MECH ENG 7021 - Combustion Technologies & High Temperature Processes

North Terrace Campus - Semester 1 - 2023

The course covers the basics of thermal energy technologies that are common for combustion and fuels, with an emphasis on high temperature production processes. The Paris Agreement requires elimination of global, energy-based greenhouse gas (GHG) emissions by 2050, and this will demand a staggering transformation since 80% of current energy systems rely on the combustion of fossil fuels. This move to increasing fractions of renewable energy, including renewable hydrogen, biomass, waste and concentrated solar thermal, is driven by the need to mitigate GHG emissions and is expected to take around 50 years. The deployment of carbon capture, utilisation and storage (CCUS) technology alongside existing fossil fuel energy production is also expected. Managing these changes brings many technical challenges, since any change in fuel composition or energy mix will influence the design of the combustion system, fuel consumption and pollutant emissions. The course will equip participants with the knowledge and skills necessary to address these challenges. It covers the understanding, analysis and design of modern combustion systems to account for fuel properties, maximise output and minimise air pollution. Combustion involves both mixing of the fuel and oxidant and the subsequent chemical reactions. The course therefore involves consideration of both combustion aerodynamics and fuel properties. It covers fuel selection, alternative and waste fuels, the design principles involved in reducing pollutant emissions, modelling, applications of combustion for power generation and minerals processing, hybridising combustion with concentrated solar thermal energy and fuel upgrading using solar thermal energy.

  • General Course Information
    Course Details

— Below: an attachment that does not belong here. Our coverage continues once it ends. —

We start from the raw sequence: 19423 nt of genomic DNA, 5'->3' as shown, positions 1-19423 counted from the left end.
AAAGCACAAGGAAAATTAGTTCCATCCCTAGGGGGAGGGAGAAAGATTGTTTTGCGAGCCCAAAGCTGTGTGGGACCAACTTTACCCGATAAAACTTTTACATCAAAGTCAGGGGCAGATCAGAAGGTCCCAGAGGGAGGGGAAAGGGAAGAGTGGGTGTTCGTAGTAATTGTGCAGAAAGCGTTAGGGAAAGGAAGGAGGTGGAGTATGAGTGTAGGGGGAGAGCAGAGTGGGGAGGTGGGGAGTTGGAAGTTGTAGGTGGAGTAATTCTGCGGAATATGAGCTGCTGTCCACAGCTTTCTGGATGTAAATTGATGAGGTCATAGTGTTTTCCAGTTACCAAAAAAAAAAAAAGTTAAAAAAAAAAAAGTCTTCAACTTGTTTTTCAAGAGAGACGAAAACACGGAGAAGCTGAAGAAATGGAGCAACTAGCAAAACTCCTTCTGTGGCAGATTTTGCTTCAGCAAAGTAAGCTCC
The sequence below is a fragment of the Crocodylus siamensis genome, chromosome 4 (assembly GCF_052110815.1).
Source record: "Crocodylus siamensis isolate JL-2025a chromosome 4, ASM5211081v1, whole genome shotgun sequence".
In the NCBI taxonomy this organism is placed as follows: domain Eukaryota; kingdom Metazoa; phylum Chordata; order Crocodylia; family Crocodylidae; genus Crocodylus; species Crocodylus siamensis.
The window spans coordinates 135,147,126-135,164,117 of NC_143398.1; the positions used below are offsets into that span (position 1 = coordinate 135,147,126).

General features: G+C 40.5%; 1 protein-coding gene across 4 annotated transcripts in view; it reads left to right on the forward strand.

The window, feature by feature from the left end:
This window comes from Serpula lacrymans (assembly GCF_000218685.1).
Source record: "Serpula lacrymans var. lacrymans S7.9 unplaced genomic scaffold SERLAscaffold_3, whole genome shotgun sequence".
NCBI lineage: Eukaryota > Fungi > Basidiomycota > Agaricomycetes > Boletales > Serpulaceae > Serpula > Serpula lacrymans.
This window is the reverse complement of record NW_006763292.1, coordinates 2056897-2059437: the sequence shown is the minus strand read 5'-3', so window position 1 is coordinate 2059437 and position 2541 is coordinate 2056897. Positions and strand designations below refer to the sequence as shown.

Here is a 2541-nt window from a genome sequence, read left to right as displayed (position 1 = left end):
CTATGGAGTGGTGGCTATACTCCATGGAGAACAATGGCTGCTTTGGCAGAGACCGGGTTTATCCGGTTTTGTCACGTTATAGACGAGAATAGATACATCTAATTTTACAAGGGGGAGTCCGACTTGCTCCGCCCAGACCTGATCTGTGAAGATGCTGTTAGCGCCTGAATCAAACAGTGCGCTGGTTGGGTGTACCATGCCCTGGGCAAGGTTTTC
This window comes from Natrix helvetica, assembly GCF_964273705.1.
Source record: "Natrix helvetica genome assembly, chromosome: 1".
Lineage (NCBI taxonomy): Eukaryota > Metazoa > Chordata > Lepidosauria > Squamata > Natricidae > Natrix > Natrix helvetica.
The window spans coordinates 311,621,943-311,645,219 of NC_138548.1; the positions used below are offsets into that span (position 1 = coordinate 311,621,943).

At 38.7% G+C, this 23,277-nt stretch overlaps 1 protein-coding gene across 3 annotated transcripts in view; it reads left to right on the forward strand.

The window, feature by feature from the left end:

Course Code MECH ENG 7021
    Course Combustion Technologies & High Temperature Processes
    Coordinating Unit School of Mechanical Engineering
    Term Semester 1
    Level Postgraduate Coursework
    Location/s North Terrace Campus
    Units 3
    Contact Up to 6 hours per week
    Available for Study Abroad and Exchange Y
    Assessment Assignments, design project, final exam
    Course Staff

    Course Coordinator: Professor Peter Ashman

    Course Timetable

    The full timetable of all activities for this course can be accessed from Course Planner.

  • Learning Outcomes
    Course Learning Outcomes
    On successful completion of this course students will be able to:

    1 Recognise the ongoing role of combustion, both of fossil and bio-fuels, in providing a more sustainable energy source for society, and the environmental challenges to be met to achieve this;
    2 Apply the principles of combustion;
    3 Explain the complexities of industrial combustion processes;
    4 Summarise the mechanisms of combustion generated air pollution and the techniques that can be used to control them;
    5 Summarise the complementary roles of measurements, modelling and scaling in understanding combustion, and in solving industrial problems;
    6 Summarise the safety and handling issues associated with combustion;
    7 Outline the impact of different fuel properties on industrial combustion systems;
    8 Outline the potential of combining combustion and solar thermal technologies as a route towards sustainable energy production

    The above course learning outcomes are aligned with the Engineers Australia Stage 1 Competency Standard for the Professional Engineer.
    The course is designed to develop the following Elements of Competency: 1.1   1.2   1.3   1.4   1.5   1.6   2.1   2.2   2.3   2.4   3.1   3.2   3.3   3.4   3.5   3.6   

    University Graduate Attributes

    This course will provide students with an opportunity to develop the Graduate Attribute(s) specified below:

    University Graduate Attribute Course Learning Outcome(s)

    Attribute 1: Deep discipline knowledge and intellectual breadth